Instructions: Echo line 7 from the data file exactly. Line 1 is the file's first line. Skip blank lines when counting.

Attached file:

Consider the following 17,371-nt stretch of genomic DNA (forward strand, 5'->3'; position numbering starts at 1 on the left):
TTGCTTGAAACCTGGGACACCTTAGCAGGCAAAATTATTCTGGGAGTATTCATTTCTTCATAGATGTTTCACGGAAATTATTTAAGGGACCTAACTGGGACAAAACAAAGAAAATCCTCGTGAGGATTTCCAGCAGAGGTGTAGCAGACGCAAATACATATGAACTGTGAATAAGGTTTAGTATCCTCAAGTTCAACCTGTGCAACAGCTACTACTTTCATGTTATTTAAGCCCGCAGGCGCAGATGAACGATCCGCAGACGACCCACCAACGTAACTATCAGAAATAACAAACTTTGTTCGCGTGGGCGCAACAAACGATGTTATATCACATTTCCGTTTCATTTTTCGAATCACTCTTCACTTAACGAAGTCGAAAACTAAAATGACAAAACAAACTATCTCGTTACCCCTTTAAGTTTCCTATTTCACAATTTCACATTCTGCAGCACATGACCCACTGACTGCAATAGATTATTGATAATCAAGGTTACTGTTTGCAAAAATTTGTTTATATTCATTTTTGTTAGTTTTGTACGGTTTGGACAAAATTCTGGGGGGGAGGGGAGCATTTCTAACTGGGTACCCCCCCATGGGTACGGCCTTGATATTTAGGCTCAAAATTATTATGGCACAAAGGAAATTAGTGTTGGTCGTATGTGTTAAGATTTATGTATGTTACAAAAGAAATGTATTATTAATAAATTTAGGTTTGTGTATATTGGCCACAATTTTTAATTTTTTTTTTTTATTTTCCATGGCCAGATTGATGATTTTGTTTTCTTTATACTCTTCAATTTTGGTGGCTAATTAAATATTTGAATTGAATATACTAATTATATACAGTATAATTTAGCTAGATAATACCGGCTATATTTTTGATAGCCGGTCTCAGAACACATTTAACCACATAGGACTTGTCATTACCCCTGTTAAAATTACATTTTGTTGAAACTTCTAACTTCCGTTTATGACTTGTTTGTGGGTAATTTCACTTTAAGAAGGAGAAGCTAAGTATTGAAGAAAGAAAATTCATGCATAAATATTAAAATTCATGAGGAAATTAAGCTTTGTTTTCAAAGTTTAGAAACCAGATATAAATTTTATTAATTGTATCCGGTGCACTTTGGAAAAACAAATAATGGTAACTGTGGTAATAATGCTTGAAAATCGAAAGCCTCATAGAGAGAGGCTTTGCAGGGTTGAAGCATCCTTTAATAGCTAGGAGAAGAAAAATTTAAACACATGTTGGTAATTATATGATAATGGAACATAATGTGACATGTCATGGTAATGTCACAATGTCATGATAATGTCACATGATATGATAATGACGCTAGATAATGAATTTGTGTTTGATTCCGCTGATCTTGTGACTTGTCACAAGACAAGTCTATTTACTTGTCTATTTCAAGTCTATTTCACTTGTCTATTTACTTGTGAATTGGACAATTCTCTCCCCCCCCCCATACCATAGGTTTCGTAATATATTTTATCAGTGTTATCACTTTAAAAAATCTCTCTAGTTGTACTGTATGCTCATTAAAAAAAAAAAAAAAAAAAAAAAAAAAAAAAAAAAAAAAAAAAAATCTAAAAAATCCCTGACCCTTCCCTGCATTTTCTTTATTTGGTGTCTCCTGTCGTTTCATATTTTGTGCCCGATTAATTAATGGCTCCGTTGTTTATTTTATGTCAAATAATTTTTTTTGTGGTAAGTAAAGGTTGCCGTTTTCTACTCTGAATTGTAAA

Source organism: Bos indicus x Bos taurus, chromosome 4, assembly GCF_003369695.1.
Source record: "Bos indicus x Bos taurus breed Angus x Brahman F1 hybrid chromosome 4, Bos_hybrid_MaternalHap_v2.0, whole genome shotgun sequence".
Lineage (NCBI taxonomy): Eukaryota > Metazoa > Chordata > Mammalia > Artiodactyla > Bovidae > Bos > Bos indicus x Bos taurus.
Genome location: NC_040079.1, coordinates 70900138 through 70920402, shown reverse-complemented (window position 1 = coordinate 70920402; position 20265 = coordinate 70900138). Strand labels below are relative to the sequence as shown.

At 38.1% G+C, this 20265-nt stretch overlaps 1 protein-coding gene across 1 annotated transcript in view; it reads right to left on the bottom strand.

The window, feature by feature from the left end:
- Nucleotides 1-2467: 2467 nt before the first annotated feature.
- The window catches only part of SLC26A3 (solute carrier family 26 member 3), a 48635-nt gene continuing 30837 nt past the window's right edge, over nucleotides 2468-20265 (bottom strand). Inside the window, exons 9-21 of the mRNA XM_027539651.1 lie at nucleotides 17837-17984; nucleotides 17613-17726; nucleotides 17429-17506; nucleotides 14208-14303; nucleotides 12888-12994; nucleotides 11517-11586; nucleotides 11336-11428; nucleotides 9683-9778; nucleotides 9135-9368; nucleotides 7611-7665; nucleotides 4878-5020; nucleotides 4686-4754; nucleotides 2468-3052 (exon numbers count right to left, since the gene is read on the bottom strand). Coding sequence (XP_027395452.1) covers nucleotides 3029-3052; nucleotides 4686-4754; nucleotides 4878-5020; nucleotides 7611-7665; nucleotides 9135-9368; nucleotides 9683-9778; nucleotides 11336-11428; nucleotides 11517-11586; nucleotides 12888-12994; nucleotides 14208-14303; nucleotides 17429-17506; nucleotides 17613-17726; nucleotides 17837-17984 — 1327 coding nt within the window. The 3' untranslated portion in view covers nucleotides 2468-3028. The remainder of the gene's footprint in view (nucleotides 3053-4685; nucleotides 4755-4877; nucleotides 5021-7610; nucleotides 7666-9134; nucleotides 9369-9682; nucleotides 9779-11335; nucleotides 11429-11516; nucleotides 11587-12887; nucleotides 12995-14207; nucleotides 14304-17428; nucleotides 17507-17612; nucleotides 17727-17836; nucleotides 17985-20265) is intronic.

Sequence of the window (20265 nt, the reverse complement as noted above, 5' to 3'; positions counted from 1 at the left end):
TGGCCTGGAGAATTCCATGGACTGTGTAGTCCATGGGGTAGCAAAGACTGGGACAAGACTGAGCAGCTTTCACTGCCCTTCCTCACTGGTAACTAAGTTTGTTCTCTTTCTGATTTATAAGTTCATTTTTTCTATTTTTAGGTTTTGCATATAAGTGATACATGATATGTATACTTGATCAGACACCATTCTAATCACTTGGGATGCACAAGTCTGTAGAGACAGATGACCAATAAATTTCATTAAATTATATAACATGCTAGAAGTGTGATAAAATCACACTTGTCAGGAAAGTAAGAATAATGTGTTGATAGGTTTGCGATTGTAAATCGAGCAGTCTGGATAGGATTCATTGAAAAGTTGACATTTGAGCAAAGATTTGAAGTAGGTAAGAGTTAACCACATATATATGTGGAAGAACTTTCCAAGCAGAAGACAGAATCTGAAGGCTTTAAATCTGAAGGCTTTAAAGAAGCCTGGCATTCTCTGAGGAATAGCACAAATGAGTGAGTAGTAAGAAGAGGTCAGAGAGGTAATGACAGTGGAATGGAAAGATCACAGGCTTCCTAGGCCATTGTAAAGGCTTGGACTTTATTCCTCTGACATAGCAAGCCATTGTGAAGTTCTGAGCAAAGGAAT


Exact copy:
At 38.1% G+C, this 20265-nt stretch overlaps 1 protein-coding gene across 1 annotated transcript in view; it reads right to left on the bottom strand.